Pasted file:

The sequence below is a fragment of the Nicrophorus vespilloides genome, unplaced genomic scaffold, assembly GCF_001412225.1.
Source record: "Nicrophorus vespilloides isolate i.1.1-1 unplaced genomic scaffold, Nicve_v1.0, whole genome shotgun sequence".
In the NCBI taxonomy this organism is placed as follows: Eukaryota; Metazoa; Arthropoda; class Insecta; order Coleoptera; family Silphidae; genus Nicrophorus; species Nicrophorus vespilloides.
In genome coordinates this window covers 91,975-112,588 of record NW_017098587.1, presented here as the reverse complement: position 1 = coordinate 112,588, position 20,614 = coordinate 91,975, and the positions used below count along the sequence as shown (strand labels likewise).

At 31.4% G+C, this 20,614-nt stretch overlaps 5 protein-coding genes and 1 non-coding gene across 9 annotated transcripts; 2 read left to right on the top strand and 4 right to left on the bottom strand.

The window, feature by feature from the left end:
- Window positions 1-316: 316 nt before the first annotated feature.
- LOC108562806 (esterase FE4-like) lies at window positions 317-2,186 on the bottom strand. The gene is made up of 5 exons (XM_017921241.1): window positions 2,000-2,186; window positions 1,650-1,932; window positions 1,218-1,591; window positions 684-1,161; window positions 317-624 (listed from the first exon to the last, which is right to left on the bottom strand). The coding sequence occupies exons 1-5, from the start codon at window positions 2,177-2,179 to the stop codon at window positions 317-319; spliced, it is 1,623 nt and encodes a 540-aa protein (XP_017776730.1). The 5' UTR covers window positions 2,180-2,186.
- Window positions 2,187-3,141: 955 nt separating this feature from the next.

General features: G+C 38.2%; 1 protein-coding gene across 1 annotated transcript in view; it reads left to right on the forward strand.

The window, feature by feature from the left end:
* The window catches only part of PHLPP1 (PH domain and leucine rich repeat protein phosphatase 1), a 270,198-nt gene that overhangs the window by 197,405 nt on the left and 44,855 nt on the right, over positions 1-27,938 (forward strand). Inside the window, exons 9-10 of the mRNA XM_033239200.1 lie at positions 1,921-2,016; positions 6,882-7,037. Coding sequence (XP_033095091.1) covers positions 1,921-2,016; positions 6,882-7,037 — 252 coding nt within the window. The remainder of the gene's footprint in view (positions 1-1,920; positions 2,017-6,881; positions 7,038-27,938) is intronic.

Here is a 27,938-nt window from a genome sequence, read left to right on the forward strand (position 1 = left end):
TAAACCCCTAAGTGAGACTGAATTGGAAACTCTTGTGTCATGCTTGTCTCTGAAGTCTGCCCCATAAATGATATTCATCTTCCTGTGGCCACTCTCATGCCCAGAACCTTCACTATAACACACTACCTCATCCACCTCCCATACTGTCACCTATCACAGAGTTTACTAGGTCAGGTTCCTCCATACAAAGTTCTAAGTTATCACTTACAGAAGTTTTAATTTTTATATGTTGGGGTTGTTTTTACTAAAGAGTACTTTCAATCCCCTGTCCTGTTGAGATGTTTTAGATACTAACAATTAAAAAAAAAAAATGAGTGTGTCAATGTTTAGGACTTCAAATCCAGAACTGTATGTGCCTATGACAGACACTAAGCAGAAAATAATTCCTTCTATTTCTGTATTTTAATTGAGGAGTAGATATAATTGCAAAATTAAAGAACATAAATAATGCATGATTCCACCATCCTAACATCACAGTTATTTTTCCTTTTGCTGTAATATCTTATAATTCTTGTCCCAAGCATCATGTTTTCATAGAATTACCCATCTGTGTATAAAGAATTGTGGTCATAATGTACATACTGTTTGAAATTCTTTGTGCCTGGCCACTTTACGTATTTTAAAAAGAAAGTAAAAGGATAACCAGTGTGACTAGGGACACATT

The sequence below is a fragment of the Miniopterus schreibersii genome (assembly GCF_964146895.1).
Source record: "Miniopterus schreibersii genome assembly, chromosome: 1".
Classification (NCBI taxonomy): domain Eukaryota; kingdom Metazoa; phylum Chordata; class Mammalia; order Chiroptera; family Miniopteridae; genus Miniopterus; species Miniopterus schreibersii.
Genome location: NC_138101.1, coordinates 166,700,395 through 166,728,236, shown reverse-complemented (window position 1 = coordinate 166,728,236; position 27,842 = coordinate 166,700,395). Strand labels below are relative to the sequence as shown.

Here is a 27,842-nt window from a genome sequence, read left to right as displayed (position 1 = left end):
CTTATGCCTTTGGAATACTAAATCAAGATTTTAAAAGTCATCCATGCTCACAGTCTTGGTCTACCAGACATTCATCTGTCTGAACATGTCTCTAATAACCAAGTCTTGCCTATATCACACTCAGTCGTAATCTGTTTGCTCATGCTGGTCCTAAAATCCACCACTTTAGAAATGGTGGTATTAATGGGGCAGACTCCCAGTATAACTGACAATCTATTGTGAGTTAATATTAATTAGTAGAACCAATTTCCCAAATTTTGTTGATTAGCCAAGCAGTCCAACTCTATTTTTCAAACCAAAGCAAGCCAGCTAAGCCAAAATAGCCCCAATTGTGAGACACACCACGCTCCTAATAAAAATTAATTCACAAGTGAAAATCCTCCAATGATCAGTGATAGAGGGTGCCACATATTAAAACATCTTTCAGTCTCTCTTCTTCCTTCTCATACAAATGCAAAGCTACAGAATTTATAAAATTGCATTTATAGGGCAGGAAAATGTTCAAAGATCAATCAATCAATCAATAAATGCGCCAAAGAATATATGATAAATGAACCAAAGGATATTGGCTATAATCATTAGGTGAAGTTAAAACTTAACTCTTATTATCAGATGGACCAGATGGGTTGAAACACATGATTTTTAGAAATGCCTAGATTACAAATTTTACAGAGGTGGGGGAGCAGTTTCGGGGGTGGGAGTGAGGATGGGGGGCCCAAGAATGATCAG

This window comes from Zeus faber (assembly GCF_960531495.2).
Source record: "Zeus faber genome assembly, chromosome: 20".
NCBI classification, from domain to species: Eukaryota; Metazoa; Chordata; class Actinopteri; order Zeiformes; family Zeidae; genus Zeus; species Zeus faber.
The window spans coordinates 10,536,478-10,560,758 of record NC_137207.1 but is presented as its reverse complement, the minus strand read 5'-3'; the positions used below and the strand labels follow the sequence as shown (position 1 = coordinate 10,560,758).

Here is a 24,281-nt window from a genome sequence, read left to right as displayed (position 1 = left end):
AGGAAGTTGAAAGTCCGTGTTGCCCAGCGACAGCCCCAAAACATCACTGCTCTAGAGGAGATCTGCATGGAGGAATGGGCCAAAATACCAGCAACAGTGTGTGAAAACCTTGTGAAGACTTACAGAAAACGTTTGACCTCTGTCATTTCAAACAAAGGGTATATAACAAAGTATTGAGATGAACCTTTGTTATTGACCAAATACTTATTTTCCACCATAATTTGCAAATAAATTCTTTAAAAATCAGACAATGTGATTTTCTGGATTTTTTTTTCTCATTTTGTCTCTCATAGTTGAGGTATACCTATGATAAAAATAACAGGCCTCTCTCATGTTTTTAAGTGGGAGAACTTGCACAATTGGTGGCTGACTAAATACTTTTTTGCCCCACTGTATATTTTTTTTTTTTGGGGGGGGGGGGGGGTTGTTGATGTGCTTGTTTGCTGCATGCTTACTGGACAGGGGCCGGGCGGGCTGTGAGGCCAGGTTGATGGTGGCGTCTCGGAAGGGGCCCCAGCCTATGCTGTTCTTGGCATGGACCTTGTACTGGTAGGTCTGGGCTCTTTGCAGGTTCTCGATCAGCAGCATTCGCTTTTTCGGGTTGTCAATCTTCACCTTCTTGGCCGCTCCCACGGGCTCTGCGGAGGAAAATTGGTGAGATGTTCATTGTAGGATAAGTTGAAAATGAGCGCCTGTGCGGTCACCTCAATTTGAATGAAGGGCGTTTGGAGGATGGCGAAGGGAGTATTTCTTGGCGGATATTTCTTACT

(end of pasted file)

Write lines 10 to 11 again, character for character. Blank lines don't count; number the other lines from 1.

General features: G+C 38.2%; 1 protein-coding gene across 1 annotated transcript in view; it reads left to right on the forward strand.

The window, feature by feature from the left end: